Don’t forget that’s where you needed to be for a while. You got some benefits from it, too.

I know I did. I felt needed, wanted and important. It made me feel better about myself when I had lost the ground under my feet. Years of staying home with the kids, taking care of the house, being a housewife, made me feel irrelevant.

I let my world slip away. I let my friends across the city become strangers. Good people who love me and think the world of me.

Got ‘em fooled, I tell ya.

I feel… hopeful for the first time in a while. I am looking around my world and finding a lot of love and support. I feel… cared for.

And while there are echoes of the past that still haunt me- I found myself looking back over my shoulder for acceptance where there will never be any just the other day- it is, I realize, behind me. The effort hurt. It didn’t feel natural.

I don’t need it anymore. The need to care for another to fill my empty space is a whisper. It is part of an old route, clearly worn, but I’m no longer willing to travel it anymore.

The story of the pianist’s amazing performance and fear to take a bow, for one in the audience did not clap has always been true for me. I have always wanted everyone to clap. It led me into hurtful places, giving up everything for the approval of a single voice hog who was oblivious and neglectful.

I am no longer voiceless. I am ready to hear the applause for who I am without the superhuman effort.

I feel myself softening. My posture, as Walter pointed out, is no longer stiff, rigid. I am able to move, smile and stand tall; kiss, hug and laugh.

I soaked in my cup of coffee with a good friend.

I am surrounded by kindness.

Sunday, February 11, 2007

Sunday Newspaper

A friend told me the other day that in five years newspapers will no longer exist. The actual paper thrown on the front walk, because of cost and lack of audience, will not be printed.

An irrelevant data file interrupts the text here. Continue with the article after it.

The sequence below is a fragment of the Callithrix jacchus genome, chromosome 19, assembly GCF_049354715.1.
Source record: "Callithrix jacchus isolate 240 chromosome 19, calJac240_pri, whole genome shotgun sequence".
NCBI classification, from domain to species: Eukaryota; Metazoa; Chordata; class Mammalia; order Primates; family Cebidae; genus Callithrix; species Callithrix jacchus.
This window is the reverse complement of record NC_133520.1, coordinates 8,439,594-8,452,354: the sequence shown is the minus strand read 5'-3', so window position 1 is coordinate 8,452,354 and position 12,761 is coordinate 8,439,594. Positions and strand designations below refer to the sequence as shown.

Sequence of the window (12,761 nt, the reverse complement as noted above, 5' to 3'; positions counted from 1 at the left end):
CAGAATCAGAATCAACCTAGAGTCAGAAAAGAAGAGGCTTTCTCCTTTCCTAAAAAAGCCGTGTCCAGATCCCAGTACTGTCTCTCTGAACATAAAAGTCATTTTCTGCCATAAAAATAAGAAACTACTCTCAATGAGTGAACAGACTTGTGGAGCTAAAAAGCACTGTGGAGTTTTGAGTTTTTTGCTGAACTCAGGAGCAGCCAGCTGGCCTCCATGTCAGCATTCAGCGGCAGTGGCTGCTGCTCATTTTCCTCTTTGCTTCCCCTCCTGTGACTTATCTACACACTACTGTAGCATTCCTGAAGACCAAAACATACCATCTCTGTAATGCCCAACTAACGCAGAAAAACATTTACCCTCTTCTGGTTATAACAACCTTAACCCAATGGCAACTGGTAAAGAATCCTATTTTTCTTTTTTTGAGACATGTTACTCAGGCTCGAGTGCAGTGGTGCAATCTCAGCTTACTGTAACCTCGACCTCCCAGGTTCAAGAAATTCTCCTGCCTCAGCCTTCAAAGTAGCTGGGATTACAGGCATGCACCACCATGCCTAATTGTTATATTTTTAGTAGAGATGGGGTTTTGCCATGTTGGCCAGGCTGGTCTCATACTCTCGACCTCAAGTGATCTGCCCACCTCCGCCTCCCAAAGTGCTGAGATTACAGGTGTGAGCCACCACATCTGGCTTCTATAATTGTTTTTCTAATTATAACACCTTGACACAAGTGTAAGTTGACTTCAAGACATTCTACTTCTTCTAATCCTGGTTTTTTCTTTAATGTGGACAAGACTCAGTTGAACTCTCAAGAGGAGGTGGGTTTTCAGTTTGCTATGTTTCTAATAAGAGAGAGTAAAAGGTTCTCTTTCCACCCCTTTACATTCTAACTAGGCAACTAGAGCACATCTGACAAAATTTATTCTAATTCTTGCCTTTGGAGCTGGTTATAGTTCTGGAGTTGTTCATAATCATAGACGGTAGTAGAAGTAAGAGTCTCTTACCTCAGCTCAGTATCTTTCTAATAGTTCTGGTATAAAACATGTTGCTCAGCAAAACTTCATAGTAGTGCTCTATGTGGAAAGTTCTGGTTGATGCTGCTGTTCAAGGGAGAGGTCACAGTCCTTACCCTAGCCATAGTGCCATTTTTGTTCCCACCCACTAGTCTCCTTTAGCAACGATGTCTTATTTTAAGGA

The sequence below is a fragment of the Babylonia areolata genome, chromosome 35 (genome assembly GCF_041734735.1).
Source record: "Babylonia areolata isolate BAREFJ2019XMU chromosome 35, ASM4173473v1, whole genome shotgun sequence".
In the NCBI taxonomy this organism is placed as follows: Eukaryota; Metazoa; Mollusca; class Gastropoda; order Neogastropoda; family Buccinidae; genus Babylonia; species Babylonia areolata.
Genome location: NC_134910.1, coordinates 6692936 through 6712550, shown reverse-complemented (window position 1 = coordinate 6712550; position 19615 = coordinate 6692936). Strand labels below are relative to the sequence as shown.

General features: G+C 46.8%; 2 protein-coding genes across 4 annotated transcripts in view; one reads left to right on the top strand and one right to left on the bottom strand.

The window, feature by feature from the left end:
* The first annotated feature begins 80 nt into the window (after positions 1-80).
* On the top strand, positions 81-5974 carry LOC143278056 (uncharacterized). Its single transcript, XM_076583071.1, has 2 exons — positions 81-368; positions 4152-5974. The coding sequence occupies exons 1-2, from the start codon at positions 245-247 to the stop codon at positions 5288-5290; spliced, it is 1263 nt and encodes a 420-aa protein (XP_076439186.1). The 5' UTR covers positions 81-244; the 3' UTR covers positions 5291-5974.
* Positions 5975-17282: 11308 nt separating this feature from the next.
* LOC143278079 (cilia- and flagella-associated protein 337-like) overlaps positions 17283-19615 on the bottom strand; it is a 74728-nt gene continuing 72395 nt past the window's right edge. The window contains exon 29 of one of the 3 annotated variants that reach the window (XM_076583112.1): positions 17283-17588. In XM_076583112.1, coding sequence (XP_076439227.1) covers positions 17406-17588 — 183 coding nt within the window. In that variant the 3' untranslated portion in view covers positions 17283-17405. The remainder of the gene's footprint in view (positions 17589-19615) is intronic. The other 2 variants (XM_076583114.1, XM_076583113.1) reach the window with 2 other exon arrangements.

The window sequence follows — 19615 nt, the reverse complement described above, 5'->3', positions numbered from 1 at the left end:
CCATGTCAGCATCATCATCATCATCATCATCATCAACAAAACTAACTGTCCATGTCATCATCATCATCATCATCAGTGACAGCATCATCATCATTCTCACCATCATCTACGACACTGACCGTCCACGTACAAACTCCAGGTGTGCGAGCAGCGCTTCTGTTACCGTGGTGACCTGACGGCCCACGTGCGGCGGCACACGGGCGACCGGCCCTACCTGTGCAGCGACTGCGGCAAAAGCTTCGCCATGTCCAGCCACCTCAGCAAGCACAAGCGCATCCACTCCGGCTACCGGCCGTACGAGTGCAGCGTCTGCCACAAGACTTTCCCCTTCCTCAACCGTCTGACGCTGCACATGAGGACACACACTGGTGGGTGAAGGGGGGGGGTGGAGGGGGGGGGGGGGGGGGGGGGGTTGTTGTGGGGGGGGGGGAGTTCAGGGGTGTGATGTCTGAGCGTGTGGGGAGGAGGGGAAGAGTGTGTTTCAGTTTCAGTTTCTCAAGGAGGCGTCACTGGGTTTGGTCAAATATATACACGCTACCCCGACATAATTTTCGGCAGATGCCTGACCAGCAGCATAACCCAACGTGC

My jaw dropped. No.

She works for a newspaper. Big one. She said she thought it would be ten but people have started to shift their projections. Five years.

They said that about books, I scoffed. You can never replace a book.

But I knew, from my previous job doing research on stocks, that newspapers do not make money. Without a serious shift to online media, there was no way to make a profit.

Five years.

I cannot imagine Sunday morning without the newspaper. It was a mark of true adulthood to me, being able to have the paper delivered and read it in bed with a cup of coffee. It meant having a real job, my own place and time, on Sunday, to read.

I remember- vaguely- being in bed with Jeanine on Sunday mornings reading the paper. Having sex, reading, napping, more sex, more reading, more napping. Those were the days.

Then we had children and for a long time, the Sunday paper remained in the plastic bag, untouched. I get to read the paper now, rarely in bed, and usually at the end of the day. There is something about the crinkle of the paper, flipping and folding of pages, I find comforting. I read many articles online but still prefer the paper in my hands.

I have my routine. Comics first. I can't help myself. Then the editorials. Book reviews and straight to the Travel section. The Arts section. Sports- I have read the sports section of newspapers since I was very young.

There has always been a newspaper in my life. Except in college when the choice was a six pack of Utica Club beer or a week of newspapers. Please. No contest.

You’re a dinosaur, my friend said. One of the few.

So even though Jeanine is away this weekend, and the kids were running around wild, unwilling to go outside? I read the paper in bed this morning.

I’m going to savor it while I can.

Saturday, February 10, 2007


Bowling is a little different today.

The balls are fluorescent colors. Scoring is computerized and completely automatic. Brand new socks are given to each bowler to use. And there are kiwi ices.

Kiwi ices were not a part of my bowling past. I remember the smoke filled hall, too tight shoes only doused with talcum powder between users and the small nub of an eraser-less pencil you used to keep score.